The Military Industrial Complex Stimulus Program is Undeterred

Is there a panic on the Potomac?  The Congress has turned into a wailing wall just to hear all the moans about threatened cuts in what is patriotically known as our Defense budget.

Never mind that many of the cuts were ordered from above because the people at the top know how much they have to slash given all the waste, planned obsolescence and other waste they can afford to trim before they cut the bone or some hostile force can bring us to our knees.

The people who experience the reality up close and personal know that the public is being defrauded on almost every level.

Listen to Sgt. 1st Class Robert Zlotow from Fort Riley, Kan. who had the guts to send this letter to Army Times.

“I nearly spit out my dinner when I read your headline “Fighting through austerity” (March 4).

Even with these “evil” and “scary” cuts factored in, the defense budget will still rise every year in the foreseeable future.  According to the Congressional Budget Office, the projected defense budget will still go from $593 billion in fiscal year 2014 to $702 billion in 2023, even if this sequester is allowed to stand.

When I hear politicians and the top brass say that training will have to be cut back and units will go without supplies, and all these other dire consequences, it begs a very simple question:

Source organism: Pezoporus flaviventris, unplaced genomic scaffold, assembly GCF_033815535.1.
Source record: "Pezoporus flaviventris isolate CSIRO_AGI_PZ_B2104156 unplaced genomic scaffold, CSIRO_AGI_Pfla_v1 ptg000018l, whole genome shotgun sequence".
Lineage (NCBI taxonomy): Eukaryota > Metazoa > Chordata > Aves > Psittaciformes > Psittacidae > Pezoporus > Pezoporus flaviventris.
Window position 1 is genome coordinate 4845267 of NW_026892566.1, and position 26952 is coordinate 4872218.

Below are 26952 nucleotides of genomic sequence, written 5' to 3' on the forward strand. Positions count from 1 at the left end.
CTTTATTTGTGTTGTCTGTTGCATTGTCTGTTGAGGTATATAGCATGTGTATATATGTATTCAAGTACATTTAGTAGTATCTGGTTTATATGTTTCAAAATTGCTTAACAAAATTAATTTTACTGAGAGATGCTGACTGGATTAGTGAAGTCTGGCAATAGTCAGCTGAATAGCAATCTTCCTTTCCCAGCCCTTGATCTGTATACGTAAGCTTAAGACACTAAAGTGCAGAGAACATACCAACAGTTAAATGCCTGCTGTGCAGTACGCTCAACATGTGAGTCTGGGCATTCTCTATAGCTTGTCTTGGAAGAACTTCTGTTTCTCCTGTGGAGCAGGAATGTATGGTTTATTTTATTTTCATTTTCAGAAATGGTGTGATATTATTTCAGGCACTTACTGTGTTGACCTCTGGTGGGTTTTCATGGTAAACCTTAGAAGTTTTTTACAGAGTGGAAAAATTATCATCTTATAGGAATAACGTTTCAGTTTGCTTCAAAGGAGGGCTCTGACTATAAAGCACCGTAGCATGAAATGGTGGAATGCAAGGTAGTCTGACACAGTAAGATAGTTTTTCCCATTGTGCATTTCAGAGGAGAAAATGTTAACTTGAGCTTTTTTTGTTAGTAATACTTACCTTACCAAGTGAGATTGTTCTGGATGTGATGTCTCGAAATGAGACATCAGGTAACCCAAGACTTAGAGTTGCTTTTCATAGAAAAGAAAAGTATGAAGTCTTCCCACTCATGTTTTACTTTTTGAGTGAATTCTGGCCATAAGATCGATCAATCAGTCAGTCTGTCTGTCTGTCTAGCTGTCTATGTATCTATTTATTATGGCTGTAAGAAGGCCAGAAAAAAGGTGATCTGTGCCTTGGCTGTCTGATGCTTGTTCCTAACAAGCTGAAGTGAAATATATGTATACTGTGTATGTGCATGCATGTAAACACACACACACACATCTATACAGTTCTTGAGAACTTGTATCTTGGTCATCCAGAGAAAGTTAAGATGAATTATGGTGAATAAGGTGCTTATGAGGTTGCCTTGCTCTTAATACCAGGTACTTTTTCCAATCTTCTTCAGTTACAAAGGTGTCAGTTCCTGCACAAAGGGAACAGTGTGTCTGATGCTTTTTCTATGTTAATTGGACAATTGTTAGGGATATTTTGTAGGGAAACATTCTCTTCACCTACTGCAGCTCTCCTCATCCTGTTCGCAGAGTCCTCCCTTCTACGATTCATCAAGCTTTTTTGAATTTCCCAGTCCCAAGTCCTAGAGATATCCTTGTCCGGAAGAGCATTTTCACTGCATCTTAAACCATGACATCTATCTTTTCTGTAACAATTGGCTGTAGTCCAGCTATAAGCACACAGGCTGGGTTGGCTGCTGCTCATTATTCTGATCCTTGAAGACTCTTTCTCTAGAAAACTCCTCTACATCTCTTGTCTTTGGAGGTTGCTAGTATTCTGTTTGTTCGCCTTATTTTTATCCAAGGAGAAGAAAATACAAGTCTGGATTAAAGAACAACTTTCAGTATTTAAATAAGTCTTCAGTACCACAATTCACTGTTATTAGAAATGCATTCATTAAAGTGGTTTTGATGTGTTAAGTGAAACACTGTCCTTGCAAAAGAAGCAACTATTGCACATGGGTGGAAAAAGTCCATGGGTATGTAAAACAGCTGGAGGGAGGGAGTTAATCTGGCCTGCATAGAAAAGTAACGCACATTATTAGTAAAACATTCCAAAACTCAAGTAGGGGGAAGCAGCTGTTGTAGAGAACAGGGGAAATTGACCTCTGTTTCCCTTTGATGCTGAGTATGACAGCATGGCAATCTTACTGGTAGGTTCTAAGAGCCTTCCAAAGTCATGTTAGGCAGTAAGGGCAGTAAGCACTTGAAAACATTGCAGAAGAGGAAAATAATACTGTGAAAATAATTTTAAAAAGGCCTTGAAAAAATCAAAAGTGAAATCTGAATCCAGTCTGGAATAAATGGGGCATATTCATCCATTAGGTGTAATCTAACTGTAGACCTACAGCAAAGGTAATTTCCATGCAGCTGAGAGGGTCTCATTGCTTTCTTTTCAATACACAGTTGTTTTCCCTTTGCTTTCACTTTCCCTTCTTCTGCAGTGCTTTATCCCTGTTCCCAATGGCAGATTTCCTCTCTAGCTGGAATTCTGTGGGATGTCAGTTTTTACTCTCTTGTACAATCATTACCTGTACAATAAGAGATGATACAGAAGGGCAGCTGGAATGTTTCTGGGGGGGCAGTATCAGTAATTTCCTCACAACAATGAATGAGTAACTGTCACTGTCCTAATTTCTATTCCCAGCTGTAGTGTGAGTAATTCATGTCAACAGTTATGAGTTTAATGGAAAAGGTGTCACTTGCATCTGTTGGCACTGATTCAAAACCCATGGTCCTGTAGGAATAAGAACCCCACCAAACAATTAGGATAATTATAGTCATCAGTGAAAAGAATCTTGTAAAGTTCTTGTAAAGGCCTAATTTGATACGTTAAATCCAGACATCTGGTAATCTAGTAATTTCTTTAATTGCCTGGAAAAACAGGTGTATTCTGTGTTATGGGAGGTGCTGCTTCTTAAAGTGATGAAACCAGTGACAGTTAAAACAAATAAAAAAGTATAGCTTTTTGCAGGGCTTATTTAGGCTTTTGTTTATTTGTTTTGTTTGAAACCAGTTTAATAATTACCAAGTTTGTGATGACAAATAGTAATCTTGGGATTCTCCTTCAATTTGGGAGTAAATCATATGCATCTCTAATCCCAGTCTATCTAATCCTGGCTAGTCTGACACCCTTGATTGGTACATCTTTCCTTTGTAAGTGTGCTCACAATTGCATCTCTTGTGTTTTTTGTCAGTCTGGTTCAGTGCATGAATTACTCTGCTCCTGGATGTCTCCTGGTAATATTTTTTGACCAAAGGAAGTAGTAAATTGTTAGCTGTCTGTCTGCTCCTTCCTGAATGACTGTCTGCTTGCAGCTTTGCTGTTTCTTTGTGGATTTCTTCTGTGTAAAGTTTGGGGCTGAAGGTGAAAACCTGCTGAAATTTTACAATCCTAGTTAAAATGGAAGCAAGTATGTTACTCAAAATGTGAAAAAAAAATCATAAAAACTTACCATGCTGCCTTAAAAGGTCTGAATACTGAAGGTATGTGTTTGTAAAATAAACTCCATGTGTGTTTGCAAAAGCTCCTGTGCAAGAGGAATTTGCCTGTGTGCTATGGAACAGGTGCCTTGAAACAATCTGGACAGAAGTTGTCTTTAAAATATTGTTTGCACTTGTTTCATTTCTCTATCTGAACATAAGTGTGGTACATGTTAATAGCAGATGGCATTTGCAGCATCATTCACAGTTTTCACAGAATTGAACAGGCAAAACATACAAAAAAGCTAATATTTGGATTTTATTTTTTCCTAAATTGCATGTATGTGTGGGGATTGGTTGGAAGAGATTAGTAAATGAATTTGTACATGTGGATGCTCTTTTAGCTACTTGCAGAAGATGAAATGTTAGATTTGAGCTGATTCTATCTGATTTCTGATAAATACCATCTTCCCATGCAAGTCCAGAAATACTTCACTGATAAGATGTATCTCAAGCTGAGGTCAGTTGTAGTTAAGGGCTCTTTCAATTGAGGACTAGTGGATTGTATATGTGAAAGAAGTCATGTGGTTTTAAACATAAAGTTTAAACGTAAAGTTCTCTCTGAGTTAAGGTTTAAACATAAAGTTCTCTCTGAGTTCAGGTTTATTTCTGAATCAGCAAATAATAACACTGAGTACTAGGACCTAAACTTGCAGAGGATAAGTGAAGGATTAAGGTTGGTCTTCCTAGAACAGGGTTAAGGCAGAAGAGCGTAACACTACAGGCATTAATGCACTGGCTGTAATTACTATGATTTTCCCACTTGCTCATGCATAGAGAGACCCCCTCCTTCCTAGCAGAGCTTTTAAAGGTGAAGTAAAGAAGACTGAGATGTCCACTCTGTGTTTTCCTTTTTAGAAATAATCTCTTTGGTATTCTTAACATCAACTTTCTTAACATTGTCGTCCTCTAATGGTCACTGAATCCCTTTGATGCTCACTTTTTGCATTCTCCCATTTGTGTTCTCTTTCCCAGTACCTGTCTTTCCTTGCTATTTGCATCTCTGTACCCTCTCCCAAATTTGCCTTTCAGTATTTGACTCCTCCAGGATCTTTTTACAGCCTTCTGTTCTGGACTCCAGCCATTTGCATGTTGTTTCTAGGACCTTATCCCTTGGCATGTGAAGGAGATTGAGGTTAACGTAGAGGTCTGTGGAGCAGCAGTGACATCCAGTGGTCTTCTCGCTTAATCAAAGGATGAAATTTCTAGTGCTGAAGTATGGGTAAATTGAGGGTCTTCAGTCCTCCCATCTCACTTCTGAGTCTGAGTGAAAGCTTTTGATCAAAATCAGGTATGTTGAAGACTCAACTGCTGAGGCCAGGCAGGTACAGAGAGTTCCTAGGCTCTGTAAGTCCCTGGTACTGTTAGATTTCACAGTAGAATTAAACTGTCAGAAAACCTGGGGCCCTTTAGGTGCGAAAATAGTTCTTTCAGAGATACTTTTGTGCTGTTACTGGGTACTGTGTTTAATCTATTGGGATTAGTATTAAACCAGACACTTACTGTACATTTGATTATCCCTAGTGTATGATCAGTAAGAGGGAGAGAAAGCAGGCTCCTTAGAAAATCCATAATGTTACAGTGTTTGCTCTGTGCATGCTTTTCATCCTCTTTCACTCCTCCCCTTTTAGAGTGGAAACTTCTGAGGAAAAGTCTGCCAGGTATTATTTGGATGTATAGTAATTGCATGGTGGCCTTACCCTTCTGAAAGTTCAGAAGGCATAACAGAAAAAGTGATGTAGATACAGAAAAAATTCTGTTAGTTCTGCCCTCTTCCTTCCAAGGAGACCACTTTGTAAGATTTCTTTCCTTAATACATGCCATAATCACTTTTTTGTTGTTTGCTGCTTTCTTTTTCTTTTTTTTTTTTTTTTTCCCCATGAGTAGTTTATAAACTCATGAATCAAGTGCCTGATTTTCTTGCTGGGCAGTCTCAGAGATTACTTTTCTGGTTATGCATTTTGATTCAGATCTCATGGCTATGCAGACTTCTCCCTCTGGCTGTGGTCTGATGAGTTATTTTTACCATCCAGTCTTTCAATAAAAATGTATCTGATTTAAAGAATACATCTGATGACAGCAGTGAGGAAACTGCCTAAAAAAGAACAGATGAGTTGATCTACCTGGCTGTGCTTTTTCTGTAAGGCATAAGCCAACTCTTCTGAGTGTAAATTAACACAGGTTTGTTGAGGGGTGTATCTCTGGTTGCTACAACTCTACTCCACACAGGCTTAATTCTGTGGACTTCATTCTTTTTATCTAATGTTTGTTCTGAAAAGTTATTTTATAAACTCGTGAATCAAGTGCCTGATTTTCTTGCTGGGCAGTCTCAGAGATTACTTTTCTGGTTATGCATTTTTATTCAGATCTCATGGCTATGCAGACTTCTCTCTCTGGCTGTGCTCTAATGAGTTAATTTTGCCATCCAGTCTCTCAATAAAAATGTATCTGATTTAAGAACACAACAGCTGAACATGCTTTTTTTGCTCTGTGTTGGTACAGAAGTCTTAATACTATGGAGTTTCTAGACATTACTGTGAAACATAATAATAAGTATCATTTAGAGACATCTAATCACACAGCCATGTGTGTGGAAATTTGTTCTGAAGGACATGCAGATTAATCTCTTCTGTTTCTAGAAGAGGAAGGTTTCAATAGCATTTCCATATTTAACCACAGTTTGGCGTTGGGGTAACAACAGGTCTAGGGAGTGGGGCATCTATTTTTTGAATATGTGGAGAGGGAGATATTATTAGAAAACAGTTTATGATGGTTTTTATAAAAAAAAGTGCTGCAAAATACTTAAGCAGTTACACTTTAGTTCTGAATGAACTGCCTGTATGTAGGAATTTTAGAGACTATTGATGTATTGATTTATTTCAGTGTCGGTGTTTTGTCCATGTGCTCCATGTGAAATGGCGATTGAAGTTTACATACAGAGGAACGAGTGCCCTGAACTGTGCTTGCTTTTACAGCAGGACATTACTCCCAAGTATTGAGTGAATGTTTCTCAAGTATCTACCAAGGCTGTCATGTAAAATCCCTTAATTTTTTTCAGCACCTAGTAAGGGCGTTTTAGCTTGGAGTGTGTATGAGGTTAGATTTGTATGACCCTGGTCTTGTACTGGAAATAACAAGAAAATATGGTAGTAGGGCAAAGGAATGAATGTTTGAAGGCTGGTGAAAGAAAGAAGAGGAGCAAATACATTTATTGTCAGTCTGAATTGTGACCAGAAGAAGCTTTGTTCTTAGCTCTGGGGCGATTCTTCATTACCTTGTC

What on earth are they doing with all that money?

If troops are not getting trained and their benefits are being cut back, then where are these hundreds of billions of dollars in our budget going?

Only in the cesspool of fraud, waste and abuse that is the Defense Department can budgets like these be called “austere.”

Thank you Sergeant. Your letter from the trenches at the Fort named after the Life of Riley, brings to mind another Sgt., Sergeant Bilko played by Phil Silvers whose popular TV series kept millions of Americans laughing every week for years about the absurdity of “the service.”

What was clear that Bilko and the boys were serving a machine that was kept in business by what a former General and president Dwight David Eisenhower called the military industrial complex.  He is remembered as much for his candor in that ‘farewell address” as for being the “Supreme Commander” who won World War 2.

Ike was a military insider turned critic and prophet. As Andrew Bacevic noted on the Atlantic:

“Equally significant, if now nearly forgotten, was his presentation to the American Society of Newspaper Editors on April 16, 1953. In this speech, the president contemplated a world permanently perched on the brink of war—“humanity hanging from a cross of iron”— and he appealed to Americans to assess the consequences likely to ensue.” The consequences are  “the dangers of the perpetual march to war it has put us on.”

War has always been a business first, and for the economy of these United States a very good one. Keeping the weapons factories and high tech workshops humming not only creates jobs but also a flow of exports that keep the USA alive. We may not be number #1 in maternal health but we are number one in arms sales,

These contracts keep the complex soaring; one report on MilitaryIndustrialComplex.com recorded a total of 22,828 publicly reported defense contracts. That number has grown dramatically over the years. And it will grow more and more because of the revolving door between the contractors and the lobbyists and the politicians. More importantly, with the Congress blocking stimulus funds that could benefit those in need, military spending is used to primes many a pump because the Pentagon operates under the umbrella of unquestioned patriotism.

Some of these contracts seemed to be sweetened under the sheets, as John Grant reported,